"Yes," I said.  "I think I do."

"Good," he said, giving me a wink.  "Don't make the same mistake I did.  Don't hide forever."

The premise is simple: genius creates an immersive virtual reality, makes a lot of money, then, when he dies, he puts his fortune up as the prize in a massive competition within the virtual world.

This book falls into a genre I've decided to start calling a book-movie.  That is, a book written with all the style cues of a movie, that will, inevitably be "adapted" into a movie after the book becomes a best seller.  See The Hunger Games, Harry Potter.  This is not a criticism of this genre, more of an acknowledgment.

Ready Player One reads like the inevitable movie it will become.  It's an engaging page turner, where the good guys are good guys and the bad guys are bad guys and everyone is just the right amount of witty and interesting---but not so witty or interesting that the audience feels threatened or inferior.  And, just when you think the bad guys are going to win, they don't; just when you think the good guy isn't going to get the girl, he is.  Etc.  I realize this sounds like I'm slamming the novel.  I'm not trying to, I genuinely enjoyed it and would recommend to anyone.

The book's also completely full of 80s references.

It's worth reading because of its palpable nerdy-cool-factor.  If you are at all into nerdy things, the novel reads like any nerdy fantasy you've wanted to happen to you.  At one point, the narrator becomes Ultraman, just after his friend, piloting an Gundam RX-78, helped to fight Mechagodzilla.  This was 100% as awesome as it sounds.  If you understood 1/3 of those references, you should probably read this book; if you understood 2/3, you definitely should read this book; if you caught all three references, reading this book is mandatory.

Recommended for a quick, fun read.

Tuesday, August 18, 2015

Who Do Our Heroes Belong to? Go Set a Watchman & The Meursault Investigation

It's the story of a crime, but the Arab isn't even killed in it---well, he is killed, but barely, delicately, with the fingertips as it were.  He's the second most important character in the book, but he has no name, no face, no words.
--The Meursault Investigation

She did not stand alone, but what stood behind her, the most potent moral force in her life, was the love of her father.  She never questioned it, never thought about it, never even realized that before she made any decision of importance the reflex, "What would Atticus do?" passed through her unconscious; she never realized what made her dig in her feet and stand firm whenever she did was her father; that whatever was decent and of good report in her character was put there by her father; she did not know that she worshiped him.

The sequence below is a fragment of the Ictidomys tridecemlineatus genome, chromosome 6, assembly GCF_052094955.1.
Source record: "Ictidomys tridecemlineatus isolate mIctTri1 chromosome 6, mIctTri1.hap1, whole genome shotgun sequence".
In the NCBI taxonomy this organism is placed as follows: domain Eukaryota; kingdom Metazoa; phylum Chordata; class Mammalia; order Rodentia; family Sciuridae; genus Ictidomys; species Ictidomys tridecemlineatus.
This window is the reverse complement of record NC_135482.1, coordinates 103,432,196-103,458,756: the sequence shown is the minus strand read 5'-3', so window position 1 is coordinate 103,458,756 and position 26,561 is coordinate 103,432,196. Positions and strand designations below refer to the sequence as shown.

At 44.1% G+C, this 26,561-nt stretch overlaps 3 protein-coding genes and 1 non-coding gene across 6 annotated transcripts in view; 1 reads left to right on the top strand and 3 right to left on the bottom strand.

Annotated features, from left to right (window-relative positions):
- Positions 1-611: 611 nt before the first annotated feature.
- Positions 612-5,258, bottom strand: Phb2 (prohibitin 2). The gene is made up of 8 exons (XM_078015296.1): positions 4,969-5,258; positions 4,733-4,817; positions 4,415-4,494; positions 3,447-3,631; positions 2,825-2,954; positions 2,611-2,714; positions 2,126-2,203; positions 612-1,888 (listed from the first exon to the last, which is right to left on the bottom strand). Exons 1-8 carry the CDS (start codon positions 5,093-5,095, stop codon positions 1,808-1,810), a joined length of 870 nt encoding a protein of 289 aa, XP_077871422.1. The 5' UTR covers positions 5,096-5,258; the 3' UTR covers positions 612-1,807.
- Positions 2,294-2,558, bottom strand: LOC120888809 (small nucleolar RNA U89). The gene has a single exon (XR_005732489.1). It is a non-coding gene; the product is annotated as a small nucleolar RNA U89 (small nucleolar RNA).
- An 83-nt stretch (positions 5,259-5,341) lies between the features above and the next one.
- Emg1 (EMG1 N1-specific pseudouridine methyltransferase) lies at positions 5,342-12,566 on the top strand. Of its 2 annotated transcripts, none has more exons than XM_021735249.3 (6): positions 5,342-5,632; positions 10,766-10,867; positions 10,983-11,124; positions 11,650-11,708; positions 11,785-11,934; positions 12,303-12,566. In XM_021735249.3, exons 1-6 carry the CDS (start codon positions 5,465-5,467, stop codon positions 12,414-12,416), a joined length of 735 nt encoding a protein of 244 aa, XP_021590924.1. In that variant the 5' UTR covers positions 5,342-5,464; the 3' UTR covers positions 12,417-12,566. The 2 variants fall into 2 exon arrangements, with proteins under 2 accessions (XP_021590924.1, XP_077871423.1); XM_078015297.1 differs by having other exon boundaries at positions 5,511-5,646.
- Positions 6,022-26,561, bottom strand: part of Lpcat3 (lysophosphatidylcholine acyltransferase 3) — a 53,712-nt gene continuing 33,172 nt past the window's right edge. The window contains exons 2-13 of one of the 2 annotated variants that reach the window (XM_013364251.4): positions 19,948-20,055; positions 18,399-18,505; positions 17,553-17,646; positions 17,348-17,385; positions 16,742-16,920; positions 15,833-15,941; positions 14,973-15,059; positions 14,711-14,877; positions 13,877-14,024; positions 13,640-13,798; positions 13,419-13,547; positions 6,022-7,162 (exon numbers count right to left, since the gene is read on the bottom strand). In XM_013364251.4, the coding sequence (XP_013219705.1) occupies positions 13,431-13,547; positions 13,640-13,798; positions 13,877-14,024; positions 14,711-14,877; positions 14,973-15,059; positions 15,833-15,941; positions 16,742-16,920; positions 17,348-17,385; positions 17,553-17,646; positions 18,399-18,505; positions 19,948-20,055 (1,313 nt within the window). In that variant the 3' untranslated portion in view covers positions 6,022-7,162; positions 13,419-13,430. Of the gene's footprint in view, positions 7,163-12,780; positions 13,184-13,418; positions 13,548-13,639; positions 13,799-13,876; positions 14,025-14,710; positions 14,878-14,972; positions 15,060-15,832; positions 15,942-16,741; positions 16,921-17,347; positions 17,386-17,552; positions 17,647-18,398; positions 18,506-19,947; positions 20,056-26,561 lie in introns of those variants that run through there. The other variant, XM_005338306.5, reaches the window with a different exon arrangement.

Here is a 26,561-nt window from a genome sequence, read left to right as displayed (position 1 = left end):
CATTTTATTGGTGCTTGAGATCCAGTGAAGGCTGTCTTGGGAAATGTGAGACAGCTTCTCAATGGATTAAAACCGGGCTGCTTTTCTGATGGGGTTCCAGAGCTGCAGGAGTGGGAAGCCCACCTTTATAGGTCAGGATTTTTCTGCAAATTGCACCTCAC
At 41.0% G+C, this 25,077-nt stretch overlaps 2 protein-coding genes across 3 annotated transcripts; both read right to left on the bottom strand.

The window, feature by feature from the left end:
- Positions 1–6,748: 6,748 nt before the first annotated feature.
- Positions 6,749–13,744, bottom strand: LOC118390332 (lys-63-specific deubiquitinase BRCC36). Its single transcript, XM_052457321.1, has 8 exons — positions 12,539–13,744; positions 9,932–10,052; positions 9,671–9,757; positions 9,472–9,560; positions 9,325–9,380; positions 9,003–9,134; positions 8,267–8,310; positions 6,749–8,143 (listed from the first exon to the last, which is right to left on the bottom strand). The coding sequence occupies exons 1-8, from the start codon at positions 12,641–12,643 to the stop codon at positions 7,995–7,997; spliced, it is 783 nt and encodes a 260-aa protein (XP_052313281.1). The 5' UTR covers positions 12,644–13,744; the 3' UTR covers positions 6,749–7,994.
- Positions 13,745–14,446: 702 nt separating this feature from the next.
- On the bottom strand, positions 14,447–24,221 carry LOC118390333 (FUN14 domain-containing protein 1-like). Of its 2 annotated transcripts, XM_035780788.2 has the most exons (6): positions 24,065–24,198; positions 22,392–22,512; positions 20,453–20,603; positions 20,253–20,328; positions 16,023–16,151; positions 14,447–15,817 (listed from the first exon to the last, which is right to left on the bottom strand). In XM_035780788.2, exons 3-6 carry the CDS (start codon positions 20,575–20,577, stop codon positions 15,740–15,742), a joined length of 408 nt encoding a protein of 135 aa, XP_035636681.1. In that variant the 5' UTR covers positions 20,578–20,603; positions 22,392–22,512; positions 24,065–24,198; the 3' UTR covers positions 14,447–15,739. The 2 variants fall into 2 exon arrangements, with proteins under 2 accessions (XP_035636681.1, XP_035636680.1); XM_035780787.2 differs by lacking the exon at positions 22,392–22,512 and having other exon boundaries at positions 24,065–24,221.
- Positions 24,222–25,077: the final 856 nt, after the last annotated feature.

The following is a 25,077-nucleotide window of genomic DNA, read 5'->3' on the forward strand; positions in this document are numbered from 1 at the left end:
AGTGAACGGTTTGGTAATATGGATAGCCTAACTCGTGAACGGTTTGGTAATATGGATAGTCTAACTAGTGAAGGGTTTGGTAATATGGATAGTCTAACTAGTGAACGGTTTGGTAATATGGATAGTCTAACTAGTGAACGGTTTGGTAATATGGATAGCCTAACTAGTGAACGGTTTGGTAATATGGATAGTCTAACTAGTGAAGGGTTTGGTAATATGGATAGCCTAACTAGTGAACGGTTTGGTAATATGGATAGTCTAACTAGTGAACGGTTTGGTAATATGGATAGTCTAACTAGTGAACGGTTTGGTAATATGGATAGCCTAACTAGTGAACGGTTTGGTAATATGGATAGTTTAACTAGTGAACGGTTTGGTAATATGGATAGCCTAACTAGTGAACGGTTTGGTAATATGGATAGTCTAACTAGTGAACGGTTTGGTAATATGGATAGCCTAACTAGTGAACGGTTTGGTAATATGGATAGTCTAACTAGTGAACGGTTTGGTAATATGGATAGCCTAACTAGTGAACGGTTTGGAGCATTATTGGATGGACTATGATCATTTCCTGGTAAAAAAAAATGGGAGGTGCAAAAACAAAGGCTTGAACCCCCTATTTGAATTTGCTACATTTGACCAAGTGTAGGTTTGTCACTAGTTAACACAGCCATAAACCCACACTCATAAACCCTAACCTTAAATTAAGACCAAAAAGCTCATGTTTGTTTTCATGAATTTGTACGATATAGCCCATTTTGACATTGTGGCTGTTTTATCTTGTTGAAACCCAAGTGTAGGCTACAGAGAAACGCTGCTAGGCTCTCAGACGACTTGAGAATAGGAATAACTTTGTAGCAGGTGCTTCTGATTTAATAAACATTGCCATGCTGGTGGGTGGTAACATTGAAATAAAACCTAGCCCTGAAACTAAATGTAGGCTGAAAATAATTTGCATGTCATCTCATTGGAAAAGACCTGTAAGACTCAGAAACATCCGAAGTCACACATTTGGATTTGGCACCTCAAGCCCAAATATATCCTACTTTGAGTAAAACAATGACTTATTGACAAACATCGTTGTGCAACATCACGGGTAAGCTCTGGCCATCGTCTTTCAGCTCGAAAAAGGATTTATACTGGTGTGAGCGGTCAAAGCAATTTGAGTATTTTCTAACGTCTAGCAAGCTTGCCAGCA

--Go Set a Watchman

It was perhaps foolish to think our literary heroes would be immune to the profit-driven plot regurgitation that has become so common in Hollywood that it's cliche to comment on.  But, alas, Babylon!  Our Atticus has come back for a sequel.  The internet was unhappy.  Then it was seeing a silver lining.  The dust has settled, the publisher is rich, and we'll probably have to wait twenty years to see what the scholars have to say.

Just before reading Go Set a Watchman, I came across The Meursault Investigaton, a sequel of sorts to The Stranger (plug: my senior thesis was on Camus's four most important works, including The Stranger), told from the victim's brother's perspective.  The book is a wonderful, even if deeply critical, homage to The Stranger.  In it, the reader is presented with Meusault's murder from the point of view of colonialized Algeria.  Unsurprisingly, it is an unflattering portrait.

Enlightened crusader for justice?
Or patronizing racist?
Why bring this up and review these two books together?  Because rather than a review of each, I want to discuss something else: who do our heroes belong to?  Put differently: who has a right to re-write our heroes?

The most obvious answer is the hero's creator.  I would suggest that Go Set a Watchman is proof that this is the wrong answer.  Go Set a Watchman's Atticus is a racist and resistant to change.  He is inconsistent with To Kill a Mockingbird.  He also does not represent the same ideal he represented in To Kill a Mockingbird: where before he represented astute moral judgment, now he represents a morality to cast aside.

This is not to say that the moral of Go Set a Watchman is bad or wrong or a bad story; it is, however, a poorly executed one.  The inconsistencies with To Kill a Mockingbird coupled with the horrific narrative timing of Go Set a Watchman make this both a bad sequel and a bad novel.  Although acceptable in the academic context of a first draft, it is unpalatable as a fully fledged second novel or a fully fledged sequel (as promised by the guileful marketers).